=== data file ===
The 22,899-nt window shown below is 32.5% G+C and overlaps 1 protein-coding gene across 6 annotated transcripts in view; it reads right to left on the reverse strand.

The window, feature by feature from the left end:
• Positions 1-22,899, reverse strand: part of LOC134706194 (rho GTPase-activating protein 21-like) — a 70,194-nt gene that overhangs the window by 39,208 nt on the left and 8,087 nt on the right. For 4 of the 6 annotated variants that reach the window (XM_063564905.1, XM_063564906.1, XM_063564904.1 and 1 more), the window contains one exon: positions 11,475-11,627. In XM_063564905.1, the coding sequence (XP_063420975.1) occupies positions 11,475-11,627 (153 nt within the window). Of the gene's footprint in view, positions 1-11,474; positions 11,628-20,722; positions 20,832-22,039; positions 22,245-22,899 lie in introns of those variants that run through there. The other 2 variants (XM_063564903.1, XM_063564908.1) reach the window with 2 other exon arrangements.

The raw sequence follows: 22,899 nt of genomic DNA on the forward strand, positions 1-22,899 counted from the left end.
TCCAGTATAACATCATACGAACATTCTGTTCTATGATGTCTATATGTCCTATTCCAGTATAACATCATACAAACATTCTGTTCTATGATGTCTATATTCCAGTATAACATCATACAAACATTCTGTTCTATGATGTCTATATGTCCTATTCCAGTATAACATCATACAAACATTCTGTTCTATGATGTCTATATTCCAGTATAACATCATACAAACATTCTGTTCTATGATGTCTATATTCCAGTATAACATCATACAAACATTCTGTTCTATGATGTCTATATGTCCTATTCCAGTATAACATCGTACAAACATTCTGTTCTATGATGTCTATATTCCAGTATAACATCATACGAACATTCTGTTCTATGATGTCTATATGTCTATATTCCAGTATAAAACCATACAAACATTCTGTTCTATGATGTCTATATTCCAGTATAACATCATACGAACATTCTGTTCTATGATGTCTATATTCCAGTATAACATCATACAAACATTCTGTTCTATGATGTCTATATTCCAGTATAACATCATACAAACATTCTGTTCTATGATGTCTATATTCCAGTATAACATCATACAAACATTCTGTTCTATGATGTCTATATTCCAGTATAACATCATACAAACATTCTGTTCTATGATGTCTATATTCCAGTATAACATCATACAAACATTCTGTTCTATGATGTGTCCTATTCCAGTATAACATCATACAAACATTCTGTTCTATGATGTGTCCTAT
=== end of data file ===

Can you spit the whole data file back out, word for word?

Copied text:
The 22,899-nt window shown below is 32.5% G+C and overlaps 1 protein-coding gene across 6 annotated transcripts in view; it reads right to left on the reverse strand.

The window, feature by feature from the left end:
• Positions 1-22,899, reverse strand: part of LOC134706194 (rho GTPase-activating protein 21-like) — a 70,194-nt gene that overhangs the window by 39,208 nt on the left and 8,087 nt on the right. For 4 of the 6 annotated variants that reach the window (XM_063564905.1, XM_063564906.1, XM_063564904.1 and 1 more), the window contains one exon: positions 11,475-11,627. In XM_063564905.1, the coding sequence (XP_063420975.1) occupies positions 11,475-11,627 (153 nt within the window). Of the gene's footprint in view, positions 1-11,474; positions 11,628-20,722; positions 20,832-22,039; positions 22,245-22,899 lie in introns of those variants that run through there. The other 2 variants (XM_063564903.1, XM_063564908.1) reach the window with 2 other exon arrangements.

The raw sequence follows: 22,899 nt of genomic DNA on the forward strand, positions 1-22,899 counted from the left end.
TCCAGTATAACATCATACGAACATTCTGTTCTATGATGTCTATATGTCCTATTCCAGTATAACATCATACAAACATTCTGTTCTATGATGTCTATATTCCAGTATAACATCATACAAACATTCTGTTCTATGATGTCTATATGTCCTATTCCAGTATAACATCATACAAACATTCTGTTCTATGATGTCTATATTCCAGTATAACATCATACAAACATTCTGTTCTATGATGTCTATATTCCAGTATAACATCATACAAACATTCTGTTCTATGATGTCTATATGTCCTATTCCAGTATAACATCGTACAAACATTCTGTTCTATGATGTCTATATTCCAGTATAACATCATACGAACATTCTGTTCTATGATGTCTATATGTCTATATTCCAGTATAAAACCATACAAACATTCTGTTCTATGATGTCTATATTCCAGTATAACATCATACGAACATTCTGTTCTATGATGTCTATATTCCAGTATAACATCATACAAACATTCTGTTCTATGATGTCTATATTCCAGTATAACATCATACAAACATTCTGTTCTATGATGTCTATATTCCAGTATAACATCATACAAACATTCTGTTCTATGATGTCTATATTCCAGTATAACATCATACAAACATTCTGTTCTATGATGTCTATATTCCAGTATAACATCATACAAACATTCTGTTCTATGATGTGTCCTATTCCAGTATAACATCATACAAACATTCTGTTCTATGATGTGTCCTAT